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The Boy Scouts of America's national leadership voted Thursday to allow openly gay Scouts in its ranks.
The Boy Scouts of America’s National Council voted Thursday to allow openly gay youth members into the scouts. The vote, which passed with 60% approval, overrules a previous policy banning openly gay youth members from the Boy Scouts. A ban on LGBT scout leaders still stands.
The decision to allow gay youth members into the BSA follows an aggressive lobbying campaign from LGBT rights advocates and slowly changing views from the Mormon Church, a major BSA supporter. The 1400 voting members of the National Council have been divided on the issue for months, with some representatives concerned about upholding conservative values and more liberal members upset over what they consider to be exclusionary practices.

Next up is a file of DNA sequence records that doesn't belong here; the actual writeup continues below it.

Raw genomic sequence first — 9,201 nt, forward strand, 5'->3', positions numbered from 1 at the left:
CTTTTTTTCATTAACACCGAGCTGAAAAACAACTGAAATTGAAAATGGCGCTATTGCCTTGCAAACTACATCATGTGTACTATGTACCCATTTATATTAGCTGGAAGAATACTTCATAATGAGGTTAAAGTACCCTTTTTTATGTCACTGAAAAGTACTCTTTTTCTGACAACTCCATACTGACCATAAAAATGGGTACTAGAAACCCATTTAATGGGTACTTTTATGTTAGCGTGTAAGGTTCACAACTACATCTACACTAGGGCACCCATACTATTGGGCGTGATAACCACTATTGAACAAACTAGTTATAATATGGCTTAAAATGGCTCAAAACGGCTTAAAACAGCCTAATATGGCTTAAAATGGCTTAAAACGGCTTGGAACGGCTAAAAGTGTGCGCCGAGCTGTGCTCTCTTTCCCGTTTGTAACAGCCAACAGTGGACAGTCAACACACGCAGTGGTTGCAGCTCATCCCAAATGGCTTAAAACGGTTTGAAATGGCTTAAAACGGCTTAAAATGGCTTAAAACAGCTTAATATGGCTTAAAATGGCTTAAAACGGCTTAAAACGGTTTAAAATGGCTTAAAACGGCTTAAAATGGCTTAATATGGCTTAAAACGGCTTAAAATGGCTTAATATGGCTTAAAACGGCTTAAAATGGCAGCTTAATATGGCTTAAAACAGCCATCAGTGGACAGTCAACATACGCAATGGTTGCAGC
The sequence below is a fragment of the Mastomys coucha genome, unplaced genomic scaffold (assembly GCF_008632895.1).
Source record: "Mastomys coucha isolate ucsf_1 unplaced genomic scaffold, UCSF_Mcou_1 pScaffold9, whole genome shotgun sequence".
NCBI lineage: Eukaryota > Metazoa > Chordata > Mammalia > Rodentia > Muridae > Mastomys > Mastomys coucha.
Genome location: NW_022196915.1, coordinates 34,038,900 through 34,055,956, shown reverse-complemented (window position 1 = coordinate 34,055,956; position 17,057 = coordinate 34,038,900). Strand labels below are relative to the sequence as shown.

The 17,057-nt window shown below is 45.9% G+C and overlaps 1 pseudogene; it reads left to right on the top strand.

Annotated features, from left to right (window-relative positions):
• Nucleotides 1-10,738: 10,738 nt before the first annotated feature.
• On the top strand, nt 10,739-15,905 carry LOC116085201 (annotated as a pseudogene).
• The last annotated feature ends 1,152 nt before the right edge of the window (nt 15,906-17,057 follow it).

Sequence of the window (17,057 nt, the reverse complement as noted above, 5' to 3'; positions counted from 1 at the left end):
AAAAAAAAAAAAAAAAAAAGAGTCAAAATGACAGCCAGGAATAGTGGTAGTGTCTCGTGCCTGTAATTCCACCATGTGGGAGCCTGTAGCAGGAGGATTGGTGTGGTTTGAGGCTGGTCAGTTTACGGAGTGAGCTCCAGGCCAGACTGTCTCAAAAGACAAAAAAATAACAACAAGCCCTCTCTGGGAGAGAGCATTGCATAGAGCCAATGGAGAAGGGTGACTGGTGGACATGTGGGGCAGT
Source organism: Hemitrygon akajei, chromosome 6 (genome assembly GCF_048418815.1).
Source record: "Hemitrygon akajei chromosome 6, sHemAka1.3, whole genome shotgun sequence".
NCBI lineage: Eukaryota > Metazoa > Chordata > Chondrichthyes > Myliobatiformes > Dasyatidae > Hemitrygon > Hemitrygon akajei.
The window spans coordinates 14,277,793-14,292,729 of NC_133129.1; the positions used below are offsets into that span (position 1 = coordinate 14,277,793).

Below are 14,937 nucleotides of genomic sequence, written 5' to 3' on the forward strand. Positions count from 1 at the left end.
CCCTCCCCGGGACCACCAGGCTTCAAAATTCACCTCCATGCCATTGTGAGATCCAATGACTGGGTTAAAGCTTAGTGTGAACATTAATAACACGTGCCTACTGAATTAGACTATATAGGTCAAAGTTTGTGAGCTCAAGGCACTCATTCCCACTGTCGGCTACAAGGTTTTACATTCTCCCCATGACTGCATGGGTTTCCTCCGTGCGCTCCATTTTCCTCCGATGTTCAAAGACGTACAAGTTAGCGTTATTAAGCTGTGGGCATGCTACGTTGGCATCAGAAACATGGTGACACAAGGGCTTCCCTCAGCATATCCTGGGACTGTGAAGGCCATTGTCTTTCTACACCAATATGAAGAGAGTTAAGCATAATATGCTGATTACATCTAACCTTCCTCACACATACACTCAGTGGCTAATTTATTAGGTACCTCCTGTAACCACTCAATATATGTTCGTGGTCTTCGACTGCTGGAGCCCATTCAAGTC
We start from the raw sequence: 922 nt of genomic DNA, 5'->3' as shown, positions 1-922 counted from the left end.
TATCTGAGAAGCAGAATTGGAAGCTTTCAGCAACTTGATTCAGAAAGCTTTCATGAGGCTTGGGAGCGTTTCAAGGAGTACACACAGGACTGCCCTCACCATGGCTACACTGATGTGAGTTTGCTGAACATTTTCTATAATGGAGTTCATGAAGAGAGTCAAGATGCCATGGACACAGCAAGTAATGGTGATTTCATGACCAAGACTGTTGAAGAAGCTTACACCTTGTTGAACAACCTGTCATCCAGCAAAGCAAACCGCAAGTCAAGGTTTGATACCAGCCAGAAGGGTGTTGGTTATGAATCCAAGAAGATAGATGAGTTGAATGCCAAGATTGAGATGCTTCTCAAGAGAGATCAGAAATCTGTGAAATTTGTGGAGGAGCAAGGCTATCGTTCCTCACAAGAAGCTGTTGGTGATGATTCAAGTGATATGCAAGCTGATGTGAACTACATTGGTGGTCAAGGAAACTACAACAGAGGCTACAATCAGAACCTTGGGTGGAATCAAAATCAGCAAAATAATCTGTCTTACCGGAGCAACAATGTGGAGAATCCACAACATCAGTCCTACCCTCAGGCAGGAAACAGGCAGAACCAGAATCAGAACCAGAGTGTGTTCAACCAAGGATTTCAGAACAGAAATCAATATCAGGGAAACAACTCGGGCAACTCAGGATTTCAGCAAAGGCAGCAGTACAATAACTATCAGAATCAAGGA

What does the future hold for the Boy Scouts? Does the decision to allow gay members make room for LGBT leaders – is that an inevitability? Should the scouting organization’s values reflect changing social norms?
Peter Sprigg, Senior Fellow with the Family Research Council (FRC), a non-profit organization that aims to advance faith, family and freedom in public policy and the culture from a Christian worldview
Rabbi Sarah Hronsky, senior rabbi at Temple Beth Hillel in Valley Village, the temple is the charter organization of both a Boy Scout troop and a Cub Scout pack